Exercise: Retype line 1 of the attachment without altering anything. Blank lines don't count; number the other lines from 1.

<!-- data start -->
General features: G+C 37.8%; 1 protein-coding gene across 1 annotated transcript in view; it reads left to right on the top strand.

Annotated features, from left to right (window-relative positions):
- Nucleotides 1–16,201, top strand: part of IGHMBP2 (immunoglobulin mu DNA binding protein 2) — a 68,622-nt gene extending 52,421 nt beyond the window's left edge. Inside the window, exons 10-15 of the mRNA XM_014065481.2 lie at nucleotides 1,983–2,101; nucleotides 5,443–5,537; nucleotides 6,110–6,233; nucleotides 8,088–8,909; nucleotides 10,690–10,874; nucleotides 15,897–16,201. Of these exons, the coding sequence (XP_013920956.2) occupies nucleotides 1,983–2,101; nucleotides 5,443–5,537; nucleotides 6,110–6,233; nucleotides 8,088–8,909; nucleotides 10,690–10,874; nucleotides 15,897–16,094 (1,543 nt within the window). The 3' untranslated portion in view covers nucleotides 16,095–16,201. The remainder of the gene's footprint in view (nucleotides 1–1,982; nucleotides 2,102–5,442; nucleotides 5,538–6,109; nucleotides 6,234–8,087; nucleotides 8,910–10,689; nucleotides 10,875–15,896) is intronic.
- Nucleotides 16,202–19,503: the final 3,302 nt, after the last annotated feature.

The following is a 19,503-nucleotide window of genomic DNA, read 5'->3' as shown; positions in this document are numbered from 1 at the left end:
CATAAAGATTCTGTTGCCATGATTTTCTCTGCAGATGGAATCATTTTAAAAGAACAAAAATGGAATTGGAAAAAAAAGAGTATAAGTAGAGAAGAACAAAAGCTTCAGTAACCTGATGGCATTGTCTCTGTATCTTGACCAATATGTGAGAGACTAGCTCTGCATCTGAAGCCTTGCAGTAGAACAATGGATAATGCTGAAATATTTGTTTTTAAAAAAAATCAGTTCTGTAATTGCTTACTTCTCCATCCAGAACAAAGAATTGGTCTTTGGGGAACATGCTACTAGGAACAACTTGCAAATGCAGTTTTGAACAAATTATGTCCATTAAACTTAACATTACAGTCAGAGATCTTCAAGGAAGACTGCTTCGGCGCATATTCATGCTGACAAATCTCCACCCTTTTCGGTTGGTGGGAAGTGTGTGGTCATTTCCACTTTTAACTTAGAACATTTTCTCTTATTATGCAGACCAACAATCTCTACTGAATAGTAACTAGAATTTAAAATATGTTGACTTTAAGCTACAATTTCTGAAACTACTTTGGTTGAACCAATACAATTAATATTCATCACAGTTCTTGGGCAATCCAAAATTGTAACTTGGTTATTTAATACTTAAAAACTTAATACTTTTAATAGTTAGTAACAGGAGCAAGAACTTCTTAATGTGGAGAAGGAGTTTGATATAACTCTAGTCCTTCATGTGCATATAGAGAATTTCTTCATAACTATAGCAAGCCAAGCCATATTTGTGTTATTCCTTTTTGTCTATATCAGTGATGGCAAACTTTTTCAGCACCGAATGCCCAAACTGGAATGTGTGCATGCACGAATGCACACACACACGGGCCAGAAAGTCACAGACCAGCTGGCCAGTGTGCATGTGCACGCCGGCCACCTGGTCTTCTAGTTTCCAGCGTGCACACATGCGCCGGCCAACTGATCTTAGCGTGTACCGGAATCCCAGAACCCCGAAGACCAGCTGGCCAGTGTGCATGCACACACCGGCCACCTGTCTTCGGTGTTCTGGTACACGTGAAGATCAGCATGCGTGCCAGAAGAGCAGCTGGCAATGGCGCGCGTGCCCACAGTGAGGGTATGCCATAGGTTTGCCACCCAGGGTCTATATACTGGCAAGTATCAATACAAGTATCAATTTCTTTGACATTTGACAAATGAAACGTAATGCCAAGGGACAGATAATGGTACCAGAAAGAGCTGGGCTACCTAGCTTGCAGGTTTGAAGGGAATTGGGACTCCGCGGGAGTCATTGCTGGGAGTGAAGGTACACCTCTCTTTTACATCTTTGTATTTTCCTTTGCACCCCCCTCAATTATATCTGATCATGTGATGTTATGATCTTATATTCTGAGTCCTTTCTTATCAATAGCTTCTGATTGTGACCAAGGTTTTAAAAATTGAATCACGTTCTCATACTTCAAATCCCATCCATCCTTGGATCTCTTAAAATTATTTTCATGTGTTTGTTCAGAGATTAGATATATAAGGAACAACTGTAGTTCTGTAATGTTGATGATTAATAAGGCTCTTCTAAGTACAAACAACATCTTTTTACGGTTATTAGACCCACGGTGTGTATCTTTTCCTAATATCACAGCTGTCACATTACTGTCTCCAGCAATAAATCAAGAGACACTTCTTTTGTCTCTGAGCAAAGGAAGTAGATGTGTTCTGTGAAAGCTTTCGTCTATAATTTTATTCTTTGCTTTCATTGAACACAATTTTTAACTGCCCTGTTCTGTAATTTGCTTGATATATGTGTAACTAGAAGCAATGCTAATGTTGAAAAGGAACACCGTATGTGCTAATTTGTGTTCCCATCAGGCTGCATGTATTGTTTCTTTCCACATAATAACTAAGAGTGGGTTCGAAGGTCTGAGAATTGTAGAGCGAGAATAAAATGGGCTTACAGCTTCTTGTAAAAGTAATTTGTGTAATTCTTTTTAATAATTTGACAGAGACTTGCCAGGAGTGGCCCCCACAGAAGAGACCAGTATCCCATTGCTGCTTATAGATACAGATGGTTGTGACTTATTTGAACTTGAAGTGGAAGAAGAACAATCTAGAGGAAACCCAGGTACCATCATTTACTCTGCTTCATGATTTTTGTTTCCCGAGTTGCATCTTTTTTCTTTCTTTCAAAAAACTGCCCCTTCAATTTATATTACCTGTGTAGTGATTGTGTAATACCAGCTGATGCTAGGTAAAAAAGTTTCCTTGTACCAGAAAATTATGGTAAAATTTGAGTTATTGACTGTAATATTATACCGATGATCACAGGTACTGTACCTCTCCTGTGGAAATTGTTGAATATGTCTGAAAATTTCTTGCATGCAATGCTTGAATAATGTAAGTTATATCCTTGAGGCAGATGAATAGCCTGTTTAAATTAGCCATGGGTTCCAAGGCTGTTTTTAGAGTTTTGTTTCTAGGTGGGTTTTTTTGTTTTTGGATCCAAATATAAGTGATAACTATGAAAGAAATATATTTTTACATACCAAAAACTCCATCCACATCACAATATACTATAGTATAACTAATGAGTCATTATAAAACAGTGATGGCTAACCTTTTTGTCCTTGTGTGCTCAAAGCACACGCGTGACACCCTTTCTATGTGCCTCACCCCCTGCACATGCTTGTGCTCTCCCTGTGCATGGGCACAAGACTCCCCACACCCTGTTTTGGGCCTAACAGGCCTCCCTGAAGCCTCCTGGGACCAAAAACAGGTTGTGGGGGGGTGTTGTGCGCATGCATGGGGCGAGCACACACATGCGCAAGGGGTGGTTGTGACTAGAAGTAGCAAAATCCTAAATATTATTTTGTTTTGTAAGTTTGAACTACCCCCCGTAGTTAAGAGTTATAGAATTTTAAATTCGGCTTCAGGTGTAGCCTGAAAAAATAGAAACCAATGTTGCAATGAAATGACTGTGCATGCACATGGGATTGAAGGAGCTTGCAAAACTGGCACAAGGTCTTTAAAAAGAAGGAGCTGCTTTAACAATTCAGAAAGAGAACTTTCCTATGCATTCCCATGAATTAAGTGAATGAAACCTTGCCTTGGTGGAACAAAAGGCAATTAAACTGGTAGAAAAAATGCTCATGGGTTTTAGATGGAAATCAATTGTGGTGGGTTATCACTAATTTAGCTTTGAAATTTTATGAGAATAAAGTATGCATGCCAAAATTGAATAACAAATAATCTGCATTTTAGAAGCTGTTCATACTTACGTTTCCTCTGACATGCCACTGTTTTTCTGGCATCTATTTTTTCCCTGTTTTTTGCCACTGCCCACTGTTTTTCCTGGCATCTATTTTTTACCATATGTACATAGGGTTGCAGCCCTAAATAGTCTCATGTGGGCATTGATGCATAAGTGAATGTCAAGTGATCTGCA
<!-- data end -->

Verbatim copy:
General features: G+C 37.8%; 1 protein-coding gene across 1 annotated transcript in view; it reads left to right on the top strand.